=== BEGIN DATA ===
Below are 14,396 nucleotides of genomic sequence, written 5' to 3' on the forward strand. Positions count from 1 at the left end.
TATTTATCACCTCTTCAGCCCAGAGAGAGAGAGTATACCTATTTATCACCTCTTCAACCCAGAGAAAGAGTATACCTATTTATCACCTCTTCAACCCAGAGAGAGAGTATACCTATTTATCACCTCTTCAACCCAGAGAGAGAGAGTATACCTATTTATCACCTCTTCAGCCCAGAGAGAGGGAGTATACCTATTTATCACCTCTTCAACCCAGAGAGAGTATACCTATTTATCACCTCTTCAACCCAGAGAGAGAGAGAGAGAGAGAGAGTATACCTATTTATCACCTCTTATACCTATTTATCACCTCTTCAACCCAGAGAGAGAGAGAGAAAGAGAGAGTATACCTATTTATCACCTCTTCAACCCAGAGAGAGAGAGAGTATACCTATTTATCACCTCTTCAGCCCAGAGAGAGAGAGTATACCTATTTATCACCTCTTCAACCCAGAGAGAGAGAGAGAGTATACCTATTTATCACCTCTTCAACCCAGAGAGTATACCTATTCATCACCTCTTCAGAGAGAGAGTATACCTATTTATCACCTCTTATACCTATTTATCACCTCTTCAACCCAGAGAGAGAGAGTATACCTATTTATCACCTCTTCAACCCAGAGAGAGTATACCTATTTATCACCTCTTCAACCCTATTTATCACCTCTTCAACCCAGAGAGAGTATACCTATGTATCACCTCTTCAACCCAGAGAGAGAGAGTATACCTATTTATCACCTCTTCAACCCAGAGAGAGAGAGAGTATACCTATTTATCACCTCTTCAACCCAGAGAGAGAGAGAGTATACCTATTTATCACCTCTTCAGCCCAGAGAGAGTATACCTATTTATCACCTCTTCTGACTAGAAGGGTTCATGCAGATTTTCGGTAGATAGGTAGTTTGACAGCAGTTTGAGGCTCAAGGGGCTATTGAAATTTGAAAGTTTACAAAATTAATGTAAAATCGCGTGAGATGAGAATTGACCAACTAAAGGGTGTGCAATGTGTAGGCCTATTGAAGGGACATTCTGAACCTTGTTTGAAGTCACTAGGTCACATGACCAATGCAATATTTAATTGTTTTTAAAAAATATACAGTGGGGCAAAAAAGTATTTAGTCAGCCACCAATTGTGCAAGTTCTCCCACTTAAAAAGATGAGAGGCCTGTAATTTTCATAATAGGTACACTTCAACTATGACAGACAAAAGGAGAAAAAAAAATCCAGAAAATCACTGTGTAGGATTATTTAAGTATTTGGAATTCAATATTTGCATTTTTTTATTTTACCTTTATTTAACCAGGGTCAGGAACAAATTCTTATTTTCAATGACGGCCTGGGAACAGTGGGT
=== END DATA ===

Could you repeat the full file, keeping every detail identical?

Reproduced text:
Below are 14,396 nucleotides of genomic sequence, written 5' to 3' on the forward strand. Positions count from 1 at the left end.
TATTTATCACCTCTTCAGCCCAGAGAGAGAGAGTATACCTATTTATCACCTCTTCAACCCAGAGAAAGAGTATACCTATTTATCACCTCTTCAACCCAGAGAGAGAGTATACCTATTTATCACCTCTTCAACCCAGAGAGAGAGAGTATACCTATTTATCACCTCTTCAGCCCAGAGAGAGGGAGTATACCTATTTATCACCTCTTCAACCCAGAGAGAGTATACCTATTTATCACCTCTTCAACCCAGAGAGAGAGAGAGAGAGAGAGAGTATACCTATTTATCACCTCTTATACCTATTTATCACCTCTTCAACCCAGAGAGAGAGAGAGAAAGAGAGAGTATACCTATTTATCACCTCTTCAACCCAGAGAGAGAGAGAGTATACCTATTTATCACCTCTTCAGCCCAGAGAGAGAGAGTATACCTATTTATCACCTCTTCAACCCAGAGAGAGAGAGAGAGTATACCTATTTATCACCTCTTCAACCCAGAGAGTATACCTATTCATCACCTCTTCAGAGAGAGAGTATACCTATTTATCACCTCTTATACCTATTTATCACCTCTTCAACCCAGAGAGAGAGAGTATACCTATTTATCACCTCTTCAACCCAGAGAGAGTATACCTATTTATCACCTCTTCAACCCTATTTATCACCTCTTCAACCCAGAGAGAGTATACCTATGTATCACCTCTTCAACCCAGAGAGAGAGAGTATACCTATTTATCACCTCTTCAACCCAGAGAGAGAGAGAGTATACCTATTTATCACCTCTTCAACCCAGAGAGAGAGAGAGTATACCTATTTATCACCTCTTCAGCCCAGAGAGAGTATACCTATTTATCACCTCTTCTGACTAGAAGGGTTCATGCAGATTTTCGGTAGATAGGTAGTTTGACAGCAGTTTGAGGCTCAAGGGGCTATTGAAATTTGAAAGTTTACAAAATTAATGTAAAATCGCGTGAGATGAGAATTGACCAACTAAAGGGTGTGCAATGTGTAGGCCTATTGAAGGGACATTCTGAACCTTGTTTGAAGTCACTAGGTCACATGACCAATGCAATATTTAATTGTTTTTAAAAAATATACAGTGGGGCAAAAAAGTATTTAGTCAGCCACCAATTGTGCAAGTTCTCCCACTTAAAAAGATGAGAGGCCTGTAATTTTCATAATAGGTACACTTCAACTATGACAGACAAAAGGAGAAAAAAAAATCCAGAAAATCACTGTGTAGGATTATTTAAGTATTTGGAATTCAATATTTGCATTTTTTTATTTTACCTTTATTTAACCAGGGTCAGGAACAAATTCTTATTTTCAATGACGGCCTGGGAACAGTGGGT